Professor Shree Nayar may have found a new way to teach science—a build-it-yourself digital camera.
Nayar, a professor of computer science, has created Bigshot, a self-assembled digital camera that can introduce children to engineering, science, and mathematics.
“The camera itself is a device with enormous social appeal,” Nayar said. “I started thinking about how one could leverage that appeal, exploit it, by redesigning the camera to address a social problem, in this case, education.”
Inspiration struck in 2006, when Nayar decided to use his background in the field of optics to begin work on the camera. Earlier this month, the finished product was put up for sale on bigshotcamera.com.
The camera kit includes lenses, a prism for 3-D photos, a hand crank to generate power, and lessons that explain the science behind digital cameras. “It’s a very humble, low-tech piece of work,” Nayar said.
What makes the camera unique is that it arrives in parts, and users then assemble it themselves.
“It’s not a curriculum that’s rigid. It is an experience. You learn and build, and so you pick up some science,” he said.
By the time the camera is finished, “you get exposed to a wide range of science and engineering concepts,” Nayar said. “All these things we teach in college, we try to make it accessible to a younger audience.”
“Your early experiences with a field are very, very important,” he added.
Nayar plans to donate a portion of royalties to donate digital cameras to underprivileged kids around the globe. He also teamed up with the city’s Center for Arts Education to donate 50 cameras to public schools in New York City.
Brian Smith, SEAS ’09, began working as a research assistant on the project after taking a computer science class with Nayar during his final semester at Columbia.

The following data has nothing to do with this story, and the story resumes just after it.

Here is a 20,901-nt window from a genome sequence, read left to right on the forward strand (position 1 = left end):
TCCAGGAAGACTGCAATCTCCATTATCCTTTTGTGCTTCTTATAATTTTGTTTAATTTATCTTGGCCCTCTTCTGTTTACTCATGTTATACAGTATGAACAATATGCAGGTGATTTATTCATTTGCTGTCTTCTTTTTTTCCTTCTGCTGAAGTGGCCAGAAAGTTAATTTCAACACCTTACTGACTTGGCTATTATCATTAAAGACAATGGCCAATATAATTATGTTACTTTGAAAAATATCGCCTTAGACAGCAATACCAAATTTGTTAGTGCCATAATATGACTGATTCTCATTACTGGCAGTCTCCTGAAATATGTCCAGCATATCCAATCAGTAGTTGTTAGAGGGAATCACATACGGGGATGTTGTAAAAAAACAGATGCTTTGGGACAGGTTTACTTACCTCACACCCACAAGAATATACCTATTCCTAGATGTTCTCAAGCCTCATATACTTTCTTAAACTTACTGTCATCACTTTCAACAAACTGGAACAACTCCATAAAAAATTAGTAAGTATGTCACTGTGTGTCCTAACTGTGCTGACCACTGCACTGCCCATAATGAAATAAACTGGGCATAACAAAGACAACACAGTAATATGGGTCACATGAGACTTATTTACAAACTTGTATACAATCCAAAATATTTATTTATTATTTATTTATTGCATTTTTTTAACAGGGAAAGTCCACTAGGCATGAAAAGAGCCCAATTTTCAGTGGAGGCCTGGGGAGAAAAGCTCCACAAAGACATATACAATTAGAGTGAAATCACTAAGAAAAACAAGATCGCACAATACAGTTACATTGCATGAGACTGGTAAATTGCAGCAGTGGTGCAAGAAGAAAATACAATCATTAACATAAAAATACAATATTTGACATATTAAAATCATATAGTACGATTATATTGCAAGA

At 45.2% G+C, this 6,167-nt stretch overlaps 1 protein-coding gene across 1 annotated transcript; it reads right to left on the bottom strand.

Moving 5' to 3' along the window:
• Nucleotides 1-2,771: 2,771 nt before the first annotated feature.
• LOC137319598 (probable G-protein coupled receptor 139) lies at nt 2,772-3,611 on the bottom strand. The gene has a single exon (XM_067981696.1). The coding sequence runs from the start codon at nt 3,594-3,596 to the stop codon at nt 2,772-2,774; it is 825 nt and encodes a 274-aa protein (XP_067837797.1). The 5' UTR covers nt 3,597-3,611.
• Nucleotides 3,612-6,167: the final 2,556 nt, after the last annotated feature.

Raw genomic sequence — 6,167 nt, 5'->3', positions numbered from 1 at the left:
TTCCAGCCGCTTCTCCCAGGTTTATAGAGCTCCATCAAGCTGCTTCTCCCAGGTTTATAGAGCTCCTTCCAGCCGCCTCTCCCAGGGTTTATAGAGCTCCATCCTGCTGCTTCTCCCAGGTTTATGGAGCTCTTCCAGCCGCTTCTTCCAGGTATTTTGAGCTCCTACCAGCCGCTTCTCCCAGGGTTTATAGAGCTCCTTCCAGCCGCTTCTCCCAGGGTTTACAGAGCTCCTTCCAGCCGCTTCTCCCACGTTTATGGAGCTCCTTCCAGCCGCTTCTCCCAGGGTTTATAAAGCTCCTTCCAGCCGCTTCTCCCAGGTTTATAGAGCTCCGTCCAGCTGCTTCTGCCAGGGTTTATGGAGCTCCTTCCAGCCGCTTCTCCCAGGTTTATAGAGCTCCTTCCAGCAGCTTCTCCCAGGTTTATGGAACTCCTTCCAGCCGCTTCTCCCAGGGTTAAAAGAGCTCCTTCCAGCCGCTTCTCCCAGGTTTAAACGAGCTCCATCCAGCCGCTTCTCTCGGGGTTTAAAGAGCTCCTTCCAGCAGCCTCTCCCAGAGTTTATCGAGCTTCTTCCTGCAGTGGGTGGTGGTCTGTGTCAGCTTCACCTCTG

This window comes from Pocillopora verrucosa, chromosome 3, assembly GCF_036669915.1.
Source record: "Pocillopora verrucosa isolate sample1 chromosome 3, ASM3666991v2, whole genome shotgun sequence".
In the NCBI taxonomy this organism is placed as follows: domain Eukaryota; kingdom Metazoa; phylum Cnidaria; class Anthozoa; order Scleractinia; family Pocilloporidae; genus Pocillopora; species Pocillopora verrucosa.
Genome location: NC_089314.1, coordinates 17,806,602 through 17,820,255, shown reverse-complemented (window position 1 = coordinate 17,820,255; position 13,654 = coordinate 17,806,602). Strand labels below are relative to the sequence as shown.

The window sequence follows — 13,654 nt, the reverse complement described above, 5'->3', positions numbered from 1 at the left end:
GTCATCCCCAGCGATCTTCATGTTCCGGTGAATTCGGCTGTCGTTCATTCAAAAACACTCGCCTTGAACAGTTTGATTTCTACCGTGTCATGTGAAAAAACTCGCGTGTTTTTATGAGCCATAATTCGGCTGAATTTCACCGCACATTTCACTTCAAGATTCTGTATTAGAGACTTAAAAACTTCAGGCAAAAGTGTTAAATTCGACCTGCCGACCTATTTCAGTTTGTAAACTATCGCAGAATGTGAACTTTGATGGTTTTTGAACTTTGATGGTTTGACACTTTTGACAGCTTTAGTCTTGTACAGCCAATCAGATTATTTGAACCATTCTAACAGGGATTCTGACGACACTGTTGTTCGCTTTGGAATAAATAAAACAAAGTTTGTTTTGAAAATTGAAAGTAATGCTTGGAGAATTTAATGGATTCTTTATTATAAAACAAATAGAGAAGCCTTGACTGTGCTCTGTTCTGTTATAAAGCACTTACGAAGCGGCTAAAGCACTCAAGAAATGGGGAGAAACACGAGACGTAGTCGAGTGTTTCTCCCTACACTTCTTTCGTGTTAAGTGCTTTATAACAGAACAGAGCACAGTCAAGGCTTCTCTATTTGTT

“It was really awesome to see something that started out as just a few sketches of Shree’s on paper evolve into a product that could actually get into the hands of kids,” Smith said.
During the research process, Smith and Guru Krishnan, GSAS ’07 and a senior research engineer at Columbia, tested the camera with children in Japan, India, Vietnam, and at home in New York.
The students were taught how to assemble the camera and were given the opportunity to take their own photos.
“Some of the kids we tested the camera with had never had access to a digital camera before,” Smith said. “Seeing the kids figure out the camera so quickly and be so excited about it was pretty awesome.”
“Believe it or not, the kids actually took some amazing photos,” he said.
Now that the camera kits are available for sale, Nayar’s team plans to give them to as many students as possible.
“I’m going to let this one play out,” Nayar said. “Right now, I’m focused on getting Bigshot into the hands of kids. That’s my number-one goal.”
“And if grown-ups want to play with it, that’s great,” he added.